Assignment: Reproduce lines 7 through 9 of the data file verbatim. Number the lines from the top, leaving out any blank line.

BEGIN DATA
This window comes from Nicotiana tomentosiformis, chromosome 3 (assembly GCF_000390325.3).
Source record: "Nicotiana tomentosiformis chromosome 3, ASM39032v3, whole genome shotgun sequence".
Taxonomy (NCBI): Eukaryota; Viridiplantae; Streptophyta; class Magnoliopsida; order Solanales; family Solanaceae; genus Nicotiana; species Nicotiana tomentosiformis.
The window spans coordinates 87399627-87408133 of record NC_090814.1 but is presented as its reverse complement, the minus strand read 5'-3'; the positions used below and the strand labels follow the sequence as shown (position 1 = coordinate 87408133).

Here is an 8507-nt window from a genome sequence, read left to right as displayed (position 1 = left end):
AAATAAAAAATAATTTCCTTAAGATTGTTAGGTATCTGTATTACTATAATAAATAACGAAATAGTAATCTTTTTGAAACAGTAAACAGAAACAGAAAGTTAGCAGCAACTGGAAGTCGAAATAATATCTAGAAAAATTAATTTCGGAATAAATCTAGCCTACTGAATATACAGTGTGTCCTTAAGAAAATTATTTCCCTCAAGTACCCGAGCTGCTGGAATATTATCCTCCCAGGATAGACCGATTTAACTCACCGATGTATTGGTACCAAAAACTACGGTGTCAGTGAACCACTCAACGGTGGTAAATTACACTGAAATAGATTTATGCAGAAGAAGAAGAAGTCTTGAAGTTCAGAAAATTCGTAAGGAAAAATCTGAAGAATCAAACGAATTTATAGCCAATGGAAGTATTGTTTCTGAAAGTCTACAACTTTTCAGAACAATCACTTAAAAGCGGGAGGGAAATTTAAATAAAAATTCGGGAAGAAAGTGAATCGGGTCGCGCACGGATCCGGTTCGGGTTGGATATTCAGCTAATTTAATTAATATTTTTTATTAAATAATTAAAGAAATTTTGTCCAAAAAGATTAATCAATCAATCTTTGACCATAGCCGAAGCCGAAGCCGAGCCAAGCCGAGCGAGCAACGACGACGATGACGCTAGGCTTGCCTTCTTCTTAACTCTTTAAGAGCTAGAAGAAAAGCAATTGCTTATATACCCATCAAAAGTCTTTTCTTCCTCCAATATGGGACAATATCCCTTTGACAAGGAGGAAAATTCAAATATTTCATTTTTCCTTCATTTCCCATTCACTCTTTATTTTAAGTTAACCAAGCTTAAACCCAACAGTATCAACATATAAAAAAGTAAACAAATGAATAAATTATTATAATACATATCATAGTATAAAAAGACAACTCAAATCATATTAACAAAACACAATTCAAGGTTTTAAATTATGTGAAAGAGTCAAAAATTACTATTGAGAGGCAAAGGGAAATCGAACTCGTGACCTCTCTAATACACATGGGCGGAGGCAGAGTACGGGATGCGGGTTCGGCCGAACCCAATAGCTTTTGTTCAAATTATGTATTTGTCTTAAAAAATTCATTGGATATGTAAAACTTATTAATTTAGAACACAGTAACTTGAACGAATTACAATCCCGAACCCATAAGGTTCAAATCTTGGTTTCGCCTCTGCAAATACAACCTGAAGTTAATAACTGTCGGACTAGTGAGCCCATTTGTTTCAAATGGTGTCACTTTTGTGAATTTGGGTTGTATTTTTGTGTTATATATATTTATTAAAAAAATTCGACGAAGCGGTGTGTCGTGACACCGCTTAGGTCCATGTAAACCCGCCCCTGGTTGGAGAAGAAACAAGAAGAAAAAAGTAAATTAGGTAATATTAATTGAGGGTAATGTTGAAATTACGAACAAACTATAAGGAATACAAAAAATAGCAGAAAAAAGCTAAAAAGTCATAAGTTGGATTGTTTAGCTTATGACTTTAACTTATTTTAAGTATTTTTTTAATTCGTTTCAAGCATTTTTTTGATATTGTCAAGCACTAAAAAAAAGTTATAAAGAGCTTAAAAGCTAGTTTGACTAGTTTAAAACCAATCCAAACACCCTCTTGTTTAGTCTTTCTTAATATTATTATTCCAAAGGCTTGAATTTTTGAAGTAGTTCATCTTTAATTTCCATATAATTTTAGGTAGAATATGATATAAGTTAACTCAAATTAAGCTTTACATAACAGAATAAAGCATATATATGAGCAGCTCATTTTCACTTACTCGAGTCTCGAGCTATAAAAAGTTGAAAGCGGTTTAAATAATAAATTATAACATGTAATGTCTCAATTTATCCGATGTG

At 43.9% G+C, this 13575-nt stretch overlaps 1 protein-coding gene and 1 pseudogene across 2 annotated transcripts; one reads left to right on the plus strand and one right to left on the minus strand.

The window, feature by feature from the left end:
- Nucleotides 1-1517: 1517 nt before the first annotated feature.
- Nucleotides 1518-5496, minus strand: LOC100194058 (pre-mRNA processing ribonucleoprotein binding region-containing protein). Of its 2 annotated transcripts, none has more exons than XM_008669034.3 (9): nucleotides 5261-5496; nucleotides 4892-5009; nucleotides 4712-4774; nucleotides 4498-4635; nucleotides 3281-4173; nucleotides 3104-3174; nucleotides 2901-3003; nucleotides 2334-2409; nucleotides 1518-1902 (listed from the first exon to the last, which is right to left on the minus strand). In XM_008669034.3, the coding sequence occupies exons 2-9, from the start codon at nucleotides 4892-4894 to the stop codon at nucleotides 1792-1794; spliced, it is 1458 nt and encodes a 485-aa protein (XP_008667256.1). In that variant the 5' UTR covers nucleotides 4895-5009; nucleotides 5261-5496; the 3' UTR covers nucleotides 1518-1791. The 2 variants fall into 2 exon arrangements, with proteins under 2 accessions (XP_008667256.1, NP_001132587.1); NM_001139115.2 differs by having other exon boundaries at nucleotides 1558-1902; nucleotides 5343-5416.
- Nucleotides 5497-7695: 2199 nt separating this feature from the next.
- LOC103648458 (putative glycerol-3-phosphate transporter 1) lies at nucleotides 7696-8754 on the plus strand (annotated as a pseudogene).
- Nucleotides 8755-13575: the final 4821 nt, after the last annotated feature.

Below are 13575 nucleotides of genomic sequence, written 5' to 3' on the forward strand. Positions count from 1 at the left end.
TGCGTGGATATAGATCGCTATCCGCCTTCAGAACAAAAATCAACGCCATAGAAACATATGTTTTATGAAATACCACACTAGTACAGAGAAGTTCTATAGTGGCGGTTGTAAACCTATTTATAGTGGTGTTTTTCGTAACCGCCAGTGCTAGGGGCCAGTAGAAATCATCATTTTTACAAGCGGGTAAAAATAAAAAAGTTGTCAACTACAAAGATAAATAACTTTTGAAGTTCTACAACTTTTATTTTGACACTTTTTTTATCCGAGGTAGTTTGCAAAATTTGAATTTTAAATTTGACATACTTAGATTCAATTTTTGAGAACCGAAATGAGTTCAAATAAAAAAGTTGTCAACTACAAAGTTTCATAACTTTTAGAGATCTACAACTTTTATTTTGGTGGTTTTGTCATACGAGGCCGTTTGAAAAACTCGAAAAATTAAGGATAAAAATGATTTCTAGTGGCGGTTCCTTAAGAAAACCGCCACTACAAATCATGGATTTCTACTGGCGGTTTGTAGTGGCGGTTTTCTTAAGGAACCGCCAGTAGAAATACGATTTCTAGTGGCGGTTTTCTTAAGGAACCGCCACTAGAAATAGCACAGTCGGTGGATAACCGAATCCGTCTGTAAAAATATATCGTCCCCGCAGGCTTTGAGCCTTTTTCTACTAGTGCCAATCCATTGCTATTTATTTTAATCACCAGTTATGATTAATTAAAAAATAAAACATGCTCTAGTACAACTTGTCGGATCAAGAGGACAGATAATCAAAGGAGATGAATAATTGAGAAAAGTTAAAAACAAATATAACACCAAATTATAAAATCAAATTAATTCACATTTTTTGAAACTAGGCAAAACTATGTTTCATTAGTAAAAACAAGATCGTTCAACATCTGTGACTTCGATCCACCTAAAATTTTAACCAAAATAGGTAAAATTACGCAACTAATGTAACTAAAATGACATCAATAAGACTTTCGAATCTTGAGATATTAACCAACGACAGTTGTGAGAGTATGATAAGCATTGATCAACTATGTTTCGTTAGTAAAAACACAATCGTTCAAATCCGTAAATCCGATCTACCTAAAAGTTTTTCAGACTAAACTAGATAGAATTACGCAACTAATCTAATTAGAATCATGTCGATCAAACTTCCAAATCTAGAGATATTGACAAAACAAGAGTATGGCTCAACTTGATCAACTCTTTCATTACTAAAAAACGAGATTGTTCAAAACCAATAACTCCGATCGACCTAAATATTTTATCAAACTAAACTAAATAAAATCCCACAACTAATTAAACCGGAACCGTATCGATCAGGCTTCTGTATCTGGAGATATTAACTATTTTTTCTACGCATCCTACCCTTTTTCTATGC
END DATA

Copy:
At 43.9% G+C, this 13575-nt stretch overlaps 1 protein-coding gene and 1 pseudogene across 2 annotated transcripts; one reads left to right on the plus strand and one right to left on the minus strand.

The window, feature by feature from the left end:
- Nucleotides 1-1517: 1517 nt before the first annotated feature.